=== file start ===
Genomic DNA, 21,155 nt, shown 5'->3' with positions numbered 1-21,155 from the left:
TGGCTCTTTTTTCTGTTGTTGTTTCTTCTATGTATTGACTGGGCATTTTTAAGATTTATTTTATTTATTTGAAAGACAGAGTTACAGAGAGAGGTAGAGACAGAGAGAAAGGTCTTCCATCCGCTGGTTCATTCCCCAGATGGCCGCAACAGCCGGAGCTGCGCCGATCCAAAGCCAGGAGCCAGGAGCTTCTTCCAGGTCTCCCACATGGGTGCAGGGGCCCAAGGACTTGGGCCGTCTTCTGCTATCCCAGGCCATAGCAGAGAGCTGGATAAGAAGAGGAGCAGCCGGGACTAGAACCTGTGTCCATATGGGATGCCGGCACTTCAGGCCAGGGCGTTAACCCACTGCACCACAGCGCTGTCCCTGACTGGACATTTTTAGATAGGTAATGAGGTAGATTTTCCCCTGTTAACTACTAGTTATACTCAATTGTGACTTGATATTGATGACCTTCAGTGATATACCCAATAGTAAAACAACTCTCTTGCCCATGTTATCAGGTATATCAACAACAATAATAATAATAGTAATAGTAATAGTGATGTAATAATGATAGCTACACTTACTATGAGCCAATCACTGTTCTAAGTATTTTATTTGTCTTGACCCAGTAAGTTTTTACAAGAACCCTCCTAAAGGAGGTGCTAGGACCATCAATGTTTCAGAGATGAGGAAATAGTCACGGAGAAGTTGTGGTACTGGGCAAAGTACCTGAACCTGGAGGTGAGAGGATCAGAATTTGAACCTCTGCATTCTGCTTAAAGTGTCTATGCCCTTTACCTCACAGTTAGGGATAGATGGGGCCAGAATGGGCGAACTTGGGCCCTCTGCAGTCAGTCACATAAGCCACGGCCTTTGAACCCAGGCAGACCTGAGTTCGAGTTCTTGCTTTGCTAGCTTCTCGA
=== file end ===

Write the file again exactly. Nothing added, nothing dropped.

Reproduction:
Genomic DNA, 21,155 nt, shown 5'->3' with positions numbered 1-21,155 from the left:
TGGCTCTTTTTTCTGTTGTTGTTTCTTCTATGTATTGACTGGGCATTTTTAAGATTTATTTTATTTATTTGAAAGACAGAGTTACAGAGAGAGGTAGAGACAGAGAGAAAGGTCTTCCATCCGCTGGTTCATTCCCCAGATGGCCGCAACAGCCGGAGCTGCGCCGATCCAAAGCCAGGAGCCAGGAGCTTCTTCCAGGTCTCCCACATGGGTGCAGGGGCCCAAGGACTTGGGCCGTCTTCTGCTATCCCAGGCCATAGCAGAGAGCTGGATAAGAAGAGGAGCAGCCGGGACTAGAACCTGTGTCCATATGGGATGCCGGCACTTCAGGCCAGGGCGTTAACCCACTGCACCACAGCGCTGTCCCTGACTGGACATTTTTAGATAGGTAATGAGGTAGATTTTCCCCTGTTAACTACTAGTTATACTCAATTGTGACTTGATATTGATGACCTTCAGTGATATACCCAATAGTAAAACAACTCTCTTGCCCATGTTATCAGGTATATCAACAACAATAATAATAATAGTAATAGTAATAGTGATGTAATAATGATAGCTACACTTACTATGAGCCAATCACTGTTCTAAGTATTTTATTTGTCTTGACCCAGTAAGTTTTTACAAGAACCCTCCTAAAGGAGGTGCTAGGACCATCAATGTTTCAGAGATGAGGAAATAGTCACGGAGAAGTTGTGGTACTGGGCAAAGTACCTGAACCTGGAGGTGAGAGGATCAGAATTTGAACCTCTGCATTCTGCTTAAAGTGTCTATGCCCTTTACCTCACAGTTAGGGATAGATGGGGCCAGAATGGGCGAACTTGGGCCCTCTGCAGTCAGTCACATAAGCCACGGCCTTTGAACCCAGGCAGACCTGAGTTCGAGTTCTTGCTTTGCTAGCTTCTCGA